Aug 12, 2020
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WASHINGTON (AP) — No, Russia isn't having a Sputnik moment.
The announcement Tuesday by Russian President Vladimir Putin that his country was the first to approve a coronavirus vaccine did not provoke the awe and wonder of the Soviet Union’s launch of the first satellite into orbit in 1957. Instead, it was met by doubts about the science and safety.
But the claim underscored how, like the space race, the competition to have the first vaccine is about international rivalries as well as science. The first nation to develop a way to defeat the novel coronavirus will achieve a kind of moonshot victory and the global status that goes along with it.
That's valuable to Putin, whose popularity at home has declined amid a stagnant economy and the ravages of the virus outbreak.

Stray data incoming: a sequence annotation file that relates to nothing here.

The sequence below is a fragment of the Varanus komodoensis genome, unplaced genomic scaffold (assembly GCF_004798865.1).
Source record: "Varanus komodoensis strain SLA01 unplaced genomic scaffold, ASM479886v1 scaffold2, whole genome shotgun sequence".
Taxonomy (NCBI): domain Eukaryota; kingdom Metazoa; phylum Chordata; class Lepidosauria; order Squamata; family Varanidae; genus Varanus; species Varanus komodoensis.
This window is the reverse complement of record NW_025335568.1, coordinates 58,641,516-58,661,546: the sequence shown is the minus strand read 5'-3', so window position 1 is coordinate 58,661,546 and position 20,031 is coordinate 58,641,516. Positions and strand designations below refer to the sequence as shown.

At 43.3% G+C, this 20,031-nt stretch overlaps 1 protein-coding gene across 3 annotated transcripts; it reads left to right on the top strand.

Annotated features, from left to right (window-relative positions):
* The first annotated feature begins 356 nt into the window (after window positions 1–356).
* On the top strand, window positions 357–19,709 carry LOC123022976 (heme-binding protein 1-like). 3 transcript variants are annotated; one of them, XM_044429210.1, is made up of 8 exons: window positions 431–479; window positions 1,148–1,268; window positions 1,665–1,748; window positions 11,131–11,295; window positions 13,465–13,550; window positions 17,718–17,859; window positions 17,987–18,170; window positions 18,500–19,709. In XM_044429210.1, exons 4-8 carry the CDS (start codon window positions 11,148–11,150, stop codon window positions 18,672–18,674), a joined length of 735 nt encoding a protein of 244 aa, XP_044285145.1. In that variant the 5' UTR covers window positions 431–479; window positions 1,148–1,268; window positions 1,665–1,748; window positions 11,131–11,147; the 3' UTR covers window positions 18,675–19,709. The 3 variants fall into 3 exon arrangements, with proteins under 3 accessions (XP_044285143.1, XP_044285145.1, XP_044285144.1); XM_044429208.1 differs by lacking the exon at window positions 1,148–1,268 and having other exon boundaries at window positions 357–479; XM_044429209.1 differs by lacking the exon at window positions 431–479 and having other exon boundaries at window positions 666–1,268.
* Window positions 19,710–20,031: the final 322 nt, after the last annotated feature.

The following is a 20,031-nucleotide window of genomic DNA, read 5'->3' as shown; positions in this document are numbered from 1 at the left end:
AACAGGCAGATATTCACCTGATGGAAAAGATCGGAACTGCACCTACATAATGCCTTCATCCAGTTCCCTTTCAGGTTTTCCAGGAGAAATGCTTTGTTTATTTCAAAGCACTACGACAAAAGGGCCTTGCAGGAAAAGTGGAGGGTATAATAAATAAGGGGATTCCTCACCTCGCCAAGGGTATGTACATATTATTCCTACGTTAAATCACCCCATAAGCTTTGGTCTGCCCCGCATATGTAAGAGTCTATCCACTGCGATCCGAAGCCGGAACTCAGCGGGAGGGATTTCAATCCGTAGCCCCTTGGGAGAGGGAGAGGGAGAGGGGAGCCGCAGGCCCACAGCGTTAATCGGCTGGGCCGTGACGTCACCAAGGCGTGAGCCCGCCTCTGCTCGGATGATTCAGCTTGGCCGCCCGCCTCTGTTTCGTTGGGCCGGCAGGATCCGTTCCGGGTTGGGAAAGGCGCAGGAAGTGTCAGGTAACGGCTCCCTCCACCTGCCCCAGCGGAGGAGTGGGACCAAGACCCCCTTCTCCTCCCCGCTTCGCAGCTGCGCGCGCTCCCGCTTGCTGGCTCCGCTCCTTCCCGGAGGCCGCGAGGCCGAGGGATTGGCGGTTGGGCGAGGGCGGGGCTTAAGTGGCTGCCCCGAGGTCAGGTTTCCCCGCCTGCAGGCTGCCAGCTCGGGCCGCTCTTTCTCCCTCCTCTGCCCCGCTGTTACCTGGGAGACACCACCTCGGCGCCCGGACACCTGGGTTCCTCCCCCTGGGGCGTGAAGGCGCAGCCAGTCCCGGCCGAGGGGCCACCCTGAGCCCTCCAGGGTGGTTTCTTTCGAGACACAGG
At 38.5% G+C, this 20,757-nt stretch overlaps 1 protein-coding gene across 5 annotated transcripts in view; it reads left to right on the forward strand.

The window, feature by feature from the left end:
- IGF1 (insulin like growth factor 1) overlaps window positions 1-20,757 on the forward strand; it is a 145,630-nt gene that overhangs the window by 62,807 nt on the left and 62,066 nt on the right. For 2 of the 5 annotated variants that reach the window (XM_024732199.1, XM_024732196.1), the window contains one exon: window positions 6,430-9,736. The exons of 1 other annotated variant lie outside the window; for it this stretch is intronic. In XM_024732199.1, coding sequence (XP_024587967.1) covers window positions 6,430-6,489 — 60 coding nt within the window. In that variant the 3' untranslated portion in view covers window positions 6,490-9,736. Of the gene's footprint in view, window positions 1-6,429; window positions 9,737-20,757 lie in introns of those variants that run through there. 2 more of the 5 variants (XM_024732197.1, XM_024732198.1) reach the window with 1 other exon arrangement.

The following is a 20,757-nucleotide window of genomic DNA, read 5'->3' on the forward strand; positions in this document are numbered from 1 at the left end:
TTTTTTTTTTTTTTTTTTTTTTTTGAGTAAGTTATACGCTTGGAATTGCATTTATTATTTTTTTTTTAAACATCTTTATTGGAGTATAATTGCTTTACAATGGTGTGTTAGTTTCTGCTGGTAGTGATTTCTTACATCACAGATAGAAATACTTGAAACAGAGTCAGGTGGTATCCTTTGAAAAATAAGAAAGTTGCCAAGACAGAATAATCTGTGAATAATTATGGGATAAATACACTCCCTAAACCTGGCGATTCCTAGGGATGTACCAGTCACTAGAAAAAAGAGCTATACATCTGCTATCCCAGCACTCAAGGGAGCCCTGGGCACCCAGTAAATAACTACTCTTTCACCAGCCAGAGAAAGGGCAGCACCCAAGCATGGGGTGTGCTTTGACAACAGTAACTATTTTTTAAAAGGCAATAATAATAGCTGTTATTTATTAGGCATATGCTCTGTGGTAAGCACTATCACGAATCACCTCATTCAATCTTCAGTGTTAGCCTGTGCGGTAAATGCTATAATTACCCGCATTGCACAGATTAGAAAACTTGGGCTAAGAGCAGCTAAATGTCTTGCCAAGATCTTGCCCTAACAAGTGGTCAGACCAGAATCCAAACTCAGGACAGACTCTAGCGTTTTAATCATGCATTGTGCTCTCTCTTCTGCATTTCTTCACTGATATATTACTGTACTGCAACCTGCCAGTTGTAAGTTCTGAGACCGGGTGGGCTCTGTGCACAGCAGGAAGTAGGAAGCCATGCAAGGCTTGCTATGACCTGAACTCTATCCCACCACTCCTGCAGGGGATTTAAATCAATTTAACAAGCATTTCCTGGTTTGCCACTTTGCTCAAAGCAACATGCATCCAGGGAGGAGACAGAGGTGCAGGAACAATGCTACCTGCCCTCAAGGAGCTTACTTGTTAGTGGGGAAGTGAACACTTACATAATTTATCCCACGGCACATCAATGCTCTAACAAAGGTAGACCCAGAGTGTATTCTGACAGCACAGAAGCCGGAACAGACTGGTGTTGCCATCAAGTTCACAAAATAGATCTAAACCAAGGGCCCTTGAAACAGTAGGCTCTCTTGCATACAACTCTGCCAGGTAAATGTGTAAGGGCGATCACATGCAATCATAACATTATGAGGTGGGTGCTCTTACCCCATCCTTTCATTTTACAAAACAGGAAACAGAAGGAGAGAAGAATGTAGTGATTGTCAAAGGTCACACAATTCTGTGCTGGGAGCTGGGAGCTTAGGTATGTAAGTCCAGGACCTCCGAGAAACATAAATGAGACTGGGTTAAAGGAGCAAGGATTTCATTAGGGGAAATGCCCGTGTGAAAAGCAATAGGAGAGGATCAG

“To be the first one out of the block with a coronavirus vaccine would be a real — pardon the pun — shot in the arm for the Kremlin," said Timothy Frye, a political science professor at Columbia University who specializes in post-Soviet politics.
Russia is not alone in viewing a vaccine in this light. China, where the virus first emerged, has also raced to make progress on a vaccine. A state-owned Chinese company is boasting that its employees, including top executives, received experimental shots even before the government approved testing in people.
President Donald Trump, whose handling of the coronavirus pandemic has put his political fate in grave jeopardy, is hoping to get credit for his administration’s aggressive push for a vaccine, ideally one that arrives before Election Day in November.
It's far from clear at this point whether Putin has beaten Trump to this medical milestone.
Putin said the Health Ministry gave its approval after the vaccine, named “Sputnik V," underwent the necessary tests. he said one of his two adult daughters had been inoculated. “We should be grateful to those who have taken this first step, which is very important for our country and the whole world,” he said.
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